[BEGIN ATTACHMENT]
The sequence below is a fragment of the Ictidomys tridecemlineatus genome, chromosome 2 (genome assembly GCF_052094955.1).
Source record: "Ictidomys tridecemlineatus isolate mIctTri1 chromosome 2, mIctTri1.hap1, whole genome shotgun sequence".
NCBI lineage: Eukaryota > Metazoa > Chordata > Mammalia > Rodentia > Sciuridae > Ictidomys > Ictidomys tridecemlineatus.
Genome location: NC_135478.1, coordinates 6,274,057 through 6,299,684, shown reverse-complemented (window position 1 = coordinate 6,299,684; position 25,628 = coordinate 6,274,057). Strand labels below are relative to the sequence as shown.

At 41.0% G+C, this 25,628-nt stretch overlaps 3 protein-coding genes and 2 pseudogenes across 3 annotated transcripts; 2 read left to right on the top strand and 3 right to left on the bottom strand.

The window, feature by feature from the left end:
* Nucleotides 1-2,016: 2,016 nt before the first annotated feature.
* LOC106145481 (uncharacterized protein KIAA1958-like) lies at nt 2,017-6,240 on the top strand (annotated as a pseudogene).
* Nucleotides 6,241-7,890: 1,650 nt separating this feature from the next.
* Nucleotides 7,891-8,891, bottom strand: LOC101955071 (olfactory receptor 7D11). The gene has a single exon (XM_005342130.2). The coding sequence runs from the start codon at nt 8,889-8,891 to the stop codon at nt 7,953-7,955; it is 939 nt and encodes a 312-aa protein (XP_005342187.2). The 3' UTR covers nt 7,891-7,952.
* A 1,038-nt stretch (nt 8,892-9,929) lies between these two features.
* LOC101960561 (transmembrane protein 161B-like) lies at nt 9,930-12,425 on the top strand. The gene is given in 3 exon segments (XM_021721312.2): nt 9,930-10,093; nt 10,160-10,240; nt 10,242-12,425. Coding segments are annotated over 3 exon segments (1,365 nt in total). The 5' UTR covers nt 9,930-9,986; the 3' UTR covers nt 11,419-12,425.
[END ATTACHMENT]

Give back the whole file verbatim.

The sequence below is a fragment of the Ictidomys tridecemlineatus genome, chromosome 2 (genome assembly GCF_052094955.1).
Source record: "Ictidomys tridecemlineatus isolate mIctTri1 chromosome 2, mIctTri1.hap1, whole genome shotgun sequence".
NCBI lineage: Eukaryota > Metazoa > Chordata > Mammalia > Rodentia > Sciuridae > Ictidomys > Ictidomys tridecemlineatus.
Genome location: NC_135478.1, coordinates 6,274,057 through 6,299,684, shown reverse-complemented (window position 1 = coordinate 6,299,684; position 25,628 = coordinate 6,274,057). Strand labels below are relative to the sequence as shown.

At 41.0% G+C, this 25,628-nt stretch overlaps 3 protein-coding genes and 2 pseudogenes across 3 annotated transcripts; 2 read left to right on the top strand and 3 right to left on the bottom strand.

The window, feature by feature from the left end:
* Nucleotides 1-2,016: 2,016 nt before the first annotated feature.
* LOC106145481 (uncharacterized protein KIAA1958-like) lies at nt 2,017-6,240 on the top strand (annotated as a pseudogene).
* Nucleotides 6,241-7,890: 1,650 nt separating this feature from the next.
* Nucleotides 7,891-8,891, bottom strand: LOC101955071 (olfactory receptor 7D11). The gene has a single exon (XM_005342130.2). The coding sequence runs from the start codon at nt 8,889-8,891 to the stop codon at nt 7,953-7,955; it is 939 nt and encodes a 312-aa protein (XP_005342187.2). The 3' UTR covers nt 7,891-7,952.
* A 1,038-nt stretch (nt 8,892-9,929) lies between these two features.
* LOC101960561 (transmembrane protein 161B-like) lies at nt 9,930-12,425 on the top strand. The gene is given in 3 exon segments (XM_021721312.2): nt 9,930-10,093; nt 10,160-10,240; nt 10,242-12,425. Coding segments are annotated over 3 exon segments (1,365 nt in total). The 5' UTR covers nt 9,930-9,986; the 3' UTR covers nt 11,419-12,425.